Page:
(Dollars in thousands)  Measurements   (Level 1)   (Level 2)   (Level 3) 
At June 30, 2017:                    
Available for sale securities (1)  $1,016,744   $100   $1,016,644   $0 
Loans held for sale (2)   22,262    0    22,262    0 
Loans (3)   10,710    0    10,304    406 
Other real estate owned (4)   8,497    0    0    8,497 
                     
At December 31, 2016:                    
Available for sale securities (1)  $950,503   $100   $950,403   $0 
Loans held for sale (2)   15,332    0    15,332    0 
Loans (3)   4,120    0    3,170    950 
Other real estate owned (4)   9,949    0    0    9,949 

____________

(1) See Note D for further detail of fair value of individual investment categories.

(2) Recurring fair value basis determined using observable market data.

(3) See Note F. Nonrecurring fair value adjustments to loans identified as impaired reflect full or partial write-downs that are based on the loan’s observable market price or current appraised value of the collateral in accordance with ASC 310.

(4) Fair value is measured on a nonrecurring basis in accordance with ASC 360.

 

 30

 

 

The fair value of impaired real estate loans which are collateral dependent is based on recent real estate appraisals less estimated costs of sale. For residential real estate impaired loans, appraised values or internal evaluation are based on the comparative sales approach. These impaired loans are considered level 2 in the fair value hierarchy. For commercial and commercial real estate impaired loans, evaluations may use either a single valuation approach or a combination of approaches, such as comparative sales, cost and/or income approach. A significant unobservable input in the income approach is the estimated capitalization rate for a given piece of collateral. At June 30, 2017, the capitalization rates utilized to determine fair value of the underlying collateral averaged approximately 7.8%. Adjustments to comparable sales may be made by an appraiser to reflect local market conditions or other economic factors and may result in changes in the fair value of an asset over time. As such, the fair value of these impaired loans is considered level 3 in the fair value hierarchy. Impaired loans measured at fair value totaled $10.7 million with a specific reserve of $0.6 million at June 30, 2017, compared to $4.1 million with a specific reserve of $0.4 million at December 31, 2016.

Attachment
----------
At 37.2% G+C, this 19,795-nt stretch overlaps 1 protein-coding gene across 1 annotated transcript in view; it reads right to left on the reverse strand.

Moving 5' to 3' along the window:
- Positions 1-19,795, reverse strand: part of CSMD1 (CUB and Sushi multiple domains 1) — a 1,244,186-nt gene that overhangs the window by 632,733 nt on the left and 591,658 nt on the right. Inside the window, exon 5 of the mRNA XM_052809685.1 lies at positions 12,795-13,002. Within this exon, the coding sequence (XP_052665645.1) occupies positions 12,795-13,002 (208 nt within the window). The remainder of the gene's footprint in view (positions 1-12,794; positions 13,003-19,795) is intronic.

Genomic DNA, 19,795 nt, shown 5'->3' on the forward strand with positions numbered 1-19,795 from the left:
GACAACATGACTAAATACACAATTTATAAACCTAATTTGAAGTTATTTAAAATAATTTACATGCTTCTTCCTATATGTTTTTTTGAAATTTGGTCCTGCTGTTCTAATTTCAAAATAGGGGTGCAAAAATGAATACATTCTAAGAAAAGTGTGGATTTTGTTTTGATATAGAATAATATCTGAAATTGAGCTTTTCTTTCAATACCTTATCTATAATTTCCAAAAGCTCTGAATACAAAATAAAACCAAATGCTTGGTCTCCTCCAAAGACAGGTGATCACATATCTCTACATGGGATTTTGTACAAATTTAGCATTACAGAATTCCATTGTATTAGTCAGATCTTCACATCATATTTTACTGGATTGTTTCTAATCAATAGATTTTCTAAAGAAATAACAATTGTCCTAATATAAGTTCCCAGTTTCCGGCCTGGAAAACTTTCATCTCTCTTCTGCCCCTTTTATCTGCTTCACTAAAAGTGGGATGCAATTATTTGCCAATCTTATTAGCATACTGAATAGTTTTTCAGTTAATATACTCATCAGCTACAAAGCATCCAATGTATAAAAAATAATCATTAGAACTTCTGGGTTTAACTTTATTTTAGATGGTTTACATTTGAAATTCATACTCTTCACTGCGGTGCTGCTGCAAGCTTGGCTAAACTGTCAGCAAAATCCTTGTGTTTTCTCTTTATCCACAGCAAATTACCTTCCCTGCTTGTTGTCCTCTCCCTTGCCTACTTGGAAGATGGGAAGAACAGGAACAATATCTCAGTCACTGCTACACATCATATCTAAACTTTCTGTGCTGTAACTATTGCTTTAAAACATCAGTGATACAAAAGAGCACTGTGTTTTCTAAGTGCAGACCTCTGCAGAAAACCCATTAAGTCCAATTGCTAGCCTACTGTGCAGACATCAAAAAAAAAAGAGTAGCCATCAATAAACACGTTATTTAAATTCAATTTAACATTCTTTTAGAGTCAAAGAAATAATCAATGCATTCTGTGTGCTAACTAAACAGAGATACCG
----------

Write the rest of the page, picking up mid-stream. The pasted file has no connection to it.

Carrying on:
Fair value of available for sale securities is determined using valuation techniques for individual investments as described in Note D.

 

When appraisals are used to determine fair value and the appraisals are based on a market approach, the fair value of other real estate owned (“OREO”) is classified as a level 2 input. When the fair value of OREO is based on appraisals which require significant adjustments to market-based valuation inputs or apply an income approach based on unobservable cash flows, the fair value of OREO is classified as Level 3.

 

Transfers between levels of the fair value hierarchy are recognized on the actual date of the event or circumstances that caused the transfer, which generally coincides with the Company’s monthly and/or quarter-end valuation process.

 

During the six months ended June 30, 2017, there were no transfers between levels of the fair value hierarchy.

 

For loans classified as level 3, the additions totaled $0.1 million for the first six months of 2017, consisting of loans that became impaired during 2017. Reductions consisted primarily of principal payments and totaled $0.6 million.

 

Charge-offs recognized upon loan foreclosures are generally offset by general or specific allocations of the allowance for loan losses and generally do not, and did not during the reported periods, significantly impact the Company’s provision for loan losses.